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New biometric technology from Synaptics combines facial and fingerprint recognition

Posted: , by Plamen D.

New biometric technology from Synaptics combines facial and fingerprint recognition

Human interface solution developer Synaptics made an intriguing announcement on the first day of CES 2017. The company, famous for its touchpads and fingerprint scanners, has teamed up with facial biometrics provider KeyLemon to create a new multi-factor biometric fusion engine that would enable future devices to use both the fingerprint and facial authentication methods interchangeably or even combined.

The company further defined how this new technology will offer improved security and convenience to users: 

The multi-factor fusion engine allows users to choose a modality based on preference, or one that is most convenient to environmental conditions such as when wearing gloves. Improved security is achieved by requiring multiple-modes of authentication for financial transactions or other sensitive applications. The Synaptics multi-factor fusion engine combines authentication scores from multiple biometrics to determine verification. This increases overall system security as both fingerprint and facial factors have to meet minimum threshold requirements before authentication. In addition, the fusion engine improves usability as lower individual verification thresholds still result in greater security.

Simply put, if your future handset sports this technology, you would be able to choose which authentication tool to use, but if it's cold outside and you're wearing gloves, your phone would be able to determine that and automatically switch to facial recognition. Additionally, both authentication methods could be required in order to ensure a higher level of security when you issue payments and download apps.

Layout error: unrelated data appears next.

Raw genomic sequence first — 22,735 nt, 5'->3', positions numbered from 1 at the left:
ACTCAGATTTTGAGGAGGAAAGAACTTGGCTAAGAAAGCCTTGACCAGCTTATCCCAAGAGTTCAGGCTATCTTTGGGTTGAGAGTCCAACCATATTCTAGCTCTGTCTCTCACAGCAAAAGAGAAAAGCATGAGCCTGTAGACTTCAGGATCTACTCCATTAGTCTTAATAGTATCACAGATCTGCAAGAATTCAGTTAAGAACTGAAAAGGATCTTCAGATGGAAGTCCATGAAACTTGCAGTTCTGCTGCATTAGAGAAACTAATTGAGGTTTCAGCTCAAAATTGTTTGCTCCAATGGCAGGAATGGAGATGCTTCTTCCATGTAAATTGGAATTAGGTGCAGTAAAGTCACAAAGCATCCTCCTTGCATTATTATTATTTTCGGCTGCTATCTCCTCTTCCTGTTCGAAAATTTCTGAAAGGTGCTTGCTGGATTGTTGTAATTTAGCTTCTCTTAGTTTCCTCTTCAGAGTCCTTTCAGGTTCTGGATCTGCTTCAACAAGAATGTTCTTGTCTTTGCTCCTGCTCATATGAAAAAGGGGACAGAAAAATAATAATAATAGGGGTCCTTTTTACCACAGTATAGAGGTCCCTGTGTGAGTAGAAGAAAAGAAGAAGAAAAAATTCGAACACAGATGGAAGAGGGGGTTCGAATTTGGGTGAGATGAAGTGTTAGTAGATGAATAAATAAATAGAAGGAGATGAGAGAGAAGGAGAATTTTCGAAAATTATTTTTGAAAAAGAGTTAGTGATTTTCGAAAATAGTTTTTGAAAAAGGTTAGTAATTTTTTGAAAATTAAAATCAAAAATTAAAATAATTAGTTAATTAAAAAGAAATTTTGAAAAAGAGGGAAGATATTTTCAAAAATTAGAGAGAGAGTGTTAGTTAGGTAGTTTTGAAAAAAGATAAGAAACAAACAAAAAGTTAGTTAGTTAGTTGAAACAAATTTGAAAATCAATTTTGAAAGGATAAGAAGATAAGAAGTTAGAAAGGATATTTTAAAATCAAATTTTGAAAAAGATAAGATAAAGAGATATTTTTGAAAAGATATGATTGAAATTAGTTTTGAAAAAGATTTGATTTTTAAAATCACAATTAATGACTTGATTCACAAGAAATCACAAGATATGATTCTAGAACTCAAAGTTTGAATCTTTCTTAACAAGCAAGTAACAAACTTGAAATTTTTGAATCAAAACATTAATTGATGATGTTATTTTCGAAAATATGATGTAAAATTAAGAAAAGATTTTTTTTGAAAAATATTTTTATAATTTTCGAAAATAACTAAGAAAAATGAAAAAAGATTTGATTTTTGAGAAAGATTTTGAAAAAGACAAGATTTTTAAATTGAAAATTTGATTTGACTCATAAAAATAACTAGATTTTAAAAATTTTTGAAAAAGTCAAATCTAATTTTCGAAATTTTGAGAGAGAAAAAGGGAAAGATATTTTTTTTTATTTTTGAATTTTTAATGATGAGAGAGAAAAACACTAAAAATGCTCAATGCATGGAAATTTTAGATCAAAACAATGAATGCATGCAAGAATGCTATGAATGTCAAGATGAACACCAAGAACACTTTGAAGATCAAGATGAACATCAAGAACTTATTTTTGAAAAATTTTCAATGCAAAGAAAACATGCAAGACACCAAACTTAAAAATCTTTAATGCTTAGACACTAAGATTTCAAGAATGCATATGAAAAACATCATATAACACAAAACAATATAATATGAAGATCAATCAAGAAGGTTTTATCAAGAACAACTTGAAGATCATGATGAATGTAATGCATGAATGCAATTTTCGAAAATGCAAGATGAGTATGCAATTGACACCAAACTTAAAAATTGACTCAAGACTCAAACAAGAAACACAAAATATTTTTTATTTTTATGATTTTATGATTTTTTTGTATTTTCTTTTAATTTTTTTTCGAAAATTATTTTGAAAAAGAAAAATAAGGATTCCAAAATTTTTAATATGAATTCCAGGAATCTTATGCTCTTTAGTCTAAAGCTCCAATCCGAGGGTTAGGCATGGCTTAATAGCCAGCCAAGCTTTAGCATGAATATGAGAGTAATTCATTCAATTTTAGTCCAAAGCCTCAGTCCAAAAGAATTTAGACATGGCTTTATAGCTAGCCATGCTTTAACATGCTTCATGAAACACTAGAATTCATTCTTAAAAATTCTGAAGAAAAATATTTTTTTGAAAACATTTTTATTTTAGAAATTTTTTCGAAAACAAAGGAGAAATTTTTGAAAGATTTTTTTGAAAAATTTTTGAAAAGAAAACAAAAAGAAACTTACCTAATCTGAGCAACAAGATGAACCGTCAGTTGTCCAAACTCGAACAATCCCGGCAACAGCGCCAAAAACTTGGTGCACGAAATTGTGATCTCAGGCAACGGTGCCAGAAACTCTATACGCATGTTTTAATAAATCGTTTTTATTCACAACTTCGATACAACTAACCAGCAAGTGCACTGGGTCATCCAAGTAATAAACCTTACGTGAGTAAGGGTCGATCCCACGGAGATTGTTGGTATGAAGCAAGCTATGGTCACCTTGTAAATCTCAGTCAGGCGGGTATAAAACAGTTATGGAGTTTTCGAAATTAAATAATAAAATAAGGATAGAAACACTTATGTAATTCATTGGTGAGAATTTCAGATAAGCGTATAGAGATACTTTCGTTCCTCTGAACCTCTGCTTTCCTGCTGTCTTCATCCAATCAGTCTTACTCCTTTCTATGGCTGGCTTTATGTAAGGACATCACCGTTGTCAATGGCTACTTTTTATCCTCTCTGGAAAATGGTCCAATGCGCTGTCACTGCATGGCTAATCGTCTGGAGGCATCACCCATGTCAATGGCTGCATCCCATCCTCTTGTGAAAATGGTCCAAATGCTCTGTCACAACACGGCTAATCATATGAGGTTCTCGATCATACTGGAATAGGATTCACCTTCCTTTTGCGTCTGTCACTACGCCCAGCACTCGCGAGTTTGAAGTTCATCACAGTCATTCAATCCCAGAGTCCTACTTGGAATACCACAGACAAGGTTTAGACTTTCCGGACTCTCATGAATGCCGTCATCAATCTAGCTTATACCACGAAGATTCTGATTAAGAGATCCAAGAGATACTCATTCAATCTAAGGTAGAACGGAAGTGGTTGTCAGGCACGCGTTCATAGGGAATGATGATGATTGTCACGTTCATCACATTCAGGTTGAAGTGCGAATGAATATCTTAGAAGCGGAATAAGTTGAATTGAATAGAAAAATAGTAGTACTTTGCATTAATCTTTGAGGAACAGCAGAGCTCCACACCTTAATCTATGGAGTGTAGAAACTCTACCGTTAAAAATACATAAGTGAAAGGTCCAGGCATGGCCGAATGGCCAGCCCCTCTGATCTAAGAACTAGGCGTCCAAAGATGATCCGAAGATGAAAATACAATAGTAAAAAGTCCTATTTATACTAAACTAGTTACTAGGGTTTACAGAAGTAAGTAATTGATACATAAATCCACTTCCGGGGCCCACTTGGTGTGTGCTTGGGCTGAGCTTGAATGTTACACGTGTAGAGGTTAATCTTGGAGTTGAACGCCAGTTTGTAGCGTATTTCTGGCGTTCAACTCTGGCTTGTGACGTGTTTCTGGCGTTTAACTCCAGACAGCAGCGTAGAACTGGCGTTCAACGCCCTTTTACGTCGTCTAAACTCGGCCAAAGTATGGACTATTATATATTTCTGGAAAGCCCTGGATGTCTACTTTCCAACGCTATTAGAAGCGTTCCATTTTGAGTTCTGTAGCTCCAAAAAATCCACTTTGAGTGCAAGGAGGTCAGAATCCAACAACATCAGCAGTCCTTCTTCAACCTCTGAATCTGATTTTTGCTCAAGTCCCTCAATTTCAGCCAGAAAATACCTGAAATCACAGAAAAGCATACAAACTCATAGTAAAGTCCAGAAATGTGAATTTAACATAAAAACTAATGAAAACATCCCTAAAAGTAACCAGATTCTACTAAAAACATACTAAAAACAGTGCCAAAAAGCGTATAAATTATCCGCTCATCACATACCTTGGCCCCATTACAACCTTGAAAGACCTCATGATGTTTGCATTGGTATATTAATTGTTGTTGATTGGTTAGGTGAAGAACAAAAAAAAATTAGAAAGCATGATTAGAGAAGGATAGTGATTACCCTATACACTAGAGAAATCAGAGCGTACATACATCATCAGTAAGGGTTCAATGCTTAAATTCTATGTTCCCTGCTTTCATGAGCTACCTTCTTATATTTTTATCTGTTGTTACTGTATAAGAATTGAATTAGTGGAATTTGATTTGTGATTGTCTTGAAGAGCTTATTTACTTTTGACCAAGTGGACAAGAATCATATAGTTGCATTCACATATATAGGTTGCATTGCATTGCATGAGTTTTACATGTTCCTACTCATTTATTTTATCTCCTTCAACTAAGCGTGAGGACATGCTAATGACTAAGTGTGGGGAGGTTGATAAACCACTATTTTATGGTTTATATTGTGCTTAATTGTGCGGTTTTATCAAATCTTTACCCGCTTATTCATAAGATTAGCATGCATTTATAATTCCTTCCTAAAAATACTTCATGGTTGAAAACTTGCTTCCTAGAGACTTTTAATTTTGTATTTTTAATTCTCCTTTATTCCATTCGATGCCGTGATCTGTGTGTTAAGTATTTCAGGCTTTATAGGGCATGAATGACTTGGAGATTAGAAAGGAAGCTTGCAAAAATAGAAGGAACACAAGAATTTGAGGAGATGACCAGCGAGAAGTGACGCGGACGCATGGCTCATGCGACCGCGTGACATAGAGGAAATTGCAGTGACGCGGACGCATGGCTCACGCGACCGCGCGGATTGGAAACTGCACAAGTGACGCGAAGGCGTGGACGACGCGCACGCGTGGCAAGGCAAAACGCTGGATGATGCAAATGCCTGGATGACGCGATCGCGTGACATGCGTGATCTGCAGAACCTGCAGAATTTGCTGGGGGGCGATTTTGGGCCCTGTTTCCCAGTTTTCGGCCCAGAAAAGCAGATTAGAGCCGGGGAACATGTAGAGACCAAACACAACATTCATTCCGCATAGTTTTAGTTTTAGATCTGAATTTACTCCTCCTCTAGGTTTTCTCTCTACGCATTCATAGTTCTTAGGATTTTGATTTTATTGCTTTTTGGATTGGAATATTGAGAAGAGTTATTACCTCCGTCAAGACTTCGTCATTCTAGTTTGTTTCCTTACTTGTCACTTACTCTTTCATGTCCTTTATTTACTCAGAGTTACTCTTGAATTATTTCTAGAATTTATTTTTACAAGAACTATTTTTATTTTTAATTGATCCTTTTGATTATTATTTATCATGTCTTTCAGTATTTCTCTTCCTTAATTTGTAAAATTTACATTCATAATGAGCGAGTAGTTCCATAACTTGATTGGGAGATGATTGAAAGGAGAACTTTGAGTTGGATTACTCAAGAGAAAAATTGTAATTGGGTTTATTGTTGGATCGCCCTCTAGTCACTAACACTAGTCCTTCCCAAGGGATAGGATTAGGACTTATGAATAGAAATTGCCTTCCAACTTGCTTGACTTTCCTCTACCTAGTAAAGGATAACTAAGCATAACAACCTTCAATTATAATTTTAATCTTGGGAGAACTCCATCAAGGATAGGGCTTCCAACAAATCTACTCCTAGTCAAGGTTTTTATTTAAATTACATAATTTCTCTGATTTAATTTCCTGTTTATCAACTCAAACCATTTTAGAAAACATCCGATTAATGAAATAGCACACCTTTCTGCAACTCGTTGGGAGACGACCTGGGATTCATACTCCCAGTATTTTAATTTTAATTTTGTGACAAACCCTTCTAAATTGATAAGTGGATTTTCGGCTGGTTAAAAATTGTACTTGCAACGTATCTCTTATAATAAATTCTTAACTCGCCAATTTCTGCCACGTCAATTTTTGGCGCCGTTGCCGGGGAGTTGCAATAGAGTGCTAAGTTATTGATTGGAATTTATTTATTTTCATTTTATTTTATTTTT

This fusion engine is quite innovative, as the current generation of devices with biometric features rely solely on fingerprint scanning. One notable exception was the Samsung Galaxy Note 7, which did feature both verification methods, but could use only one at a time (not to mention that it got recalled).

Synaptics hasn't specified an exact release date for the engine, but it's reasonable to assume that we will see this technology on new devices by the end of Q2 2017.

via Android Central

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posted on 04 Jan 2017, 08:17

1. nh1402 (Posts: 122; Member since: 30 Oct 2013)

Nice, combining the two worst biometric systems together to make them at least slightly more secure.

posted on 04 Jan 2017, 10:42 4

2. nctx77 (Posts: 2373; Member since: 03 Sep 2013)

Worst? Ok, how many hacks have people complained about with fingerprint scanners vs people getting there credit/ debit cards stolen or numbers stolen?

posted on 04 Jan 2017, 19:26

3. lyndon420 (Posts: 4952; Member since: 11 Jul 2012)

How many people are using biometric scanners right now in comparison to credit/debit cards? Go back in time to when cash was king and debit cards were first introduced and ask that same question again. Debit was supposed to be better...but was it?

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